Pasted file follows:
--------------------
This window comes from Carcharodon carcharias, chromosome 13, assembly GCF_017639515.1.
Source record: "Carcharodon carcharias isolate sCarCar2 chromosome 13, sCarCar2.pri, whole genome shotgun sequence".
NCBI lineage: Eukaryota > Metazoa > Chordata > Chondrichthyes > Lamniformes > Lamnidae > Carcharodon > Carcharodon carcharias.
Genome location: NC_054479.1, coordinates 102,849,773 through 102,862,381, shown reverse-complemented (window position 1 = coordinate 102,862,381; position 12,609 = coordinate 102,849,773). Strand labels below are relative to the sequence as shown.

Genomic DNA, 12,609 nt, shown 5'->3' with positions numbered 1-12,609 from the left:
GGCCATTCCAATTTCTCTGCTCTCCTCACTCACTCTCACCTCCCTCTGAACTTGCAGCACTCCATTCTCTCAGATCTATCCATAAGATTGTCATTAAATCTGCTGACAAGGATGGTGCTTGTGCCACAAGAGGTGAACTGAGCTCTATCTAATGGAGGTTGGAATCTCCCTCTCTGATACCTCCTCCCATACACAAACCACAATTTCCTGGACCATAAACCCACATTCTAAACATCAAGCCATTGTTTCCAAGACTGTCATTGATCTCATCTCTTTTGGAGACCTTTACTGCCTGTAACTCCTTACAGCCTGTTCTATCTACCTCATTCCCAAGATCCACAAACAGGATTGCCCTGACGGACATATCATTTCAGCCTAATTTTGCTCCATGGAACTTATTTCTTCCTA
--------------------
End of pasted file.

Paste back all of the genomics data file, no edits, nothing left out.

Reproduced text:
This window comes from Carcharodon carcharias, chromosome 13, assembly GCF_017639515.1.
Source record: "Carcharodon carcharias isolate sCarCar2 chromosome 13, sCarCar2.pri, whole genome shotgun sequence".
NCBI lineage: Eukaryota > Metazoa > Chordata > Chondrichthyes > Lamniformes > Lamnidae > Carcharodon > Carcharodon carcharias.
Genome location: NC_054479.1, coordinates 102,849,773 through 102,862,381, shown reverse-complemented (window position 1 = coordinate 102,862,381; position 12,609 = coordinate 102,849,773). Strand labels below are relative to the sequence as shown.

Genomic DNA, 12,609 nt, shown 5'->3' with positions numbered 1-12,609 from the left:
GGCCATTCCAATTTCTCTGCTCTCCTCACTCACTCTCACCTCCCTCTGAACTTGCAGCACTCCATTCTCTCAGATCTATCCATAAGATTGTCATTAAATCTGCTGACAAGGATGGTGCTTGTGCCACAAGAGGTGAACTGAGCTCTATCTAATGGAGGTTGGAATCTCCCTCTCTGATACCTCCTCCCATACACAAACCACAATTTCCTGGACCATAAACCCACATTCTAAACATCAAGCCATTGTTTCCAAGACTGTCATTGATCTCATCTCTTTTGGAGACCTTTACTGCCTGTAACTCCTTACAGCCTGTTCTATCTACCTCATTCCCAAGATCCACAAACAGGATTGCCCTGACGGACATATCATTTCAGCCTAATTTTGCTCCATGGAACTTATTTCTTCCTA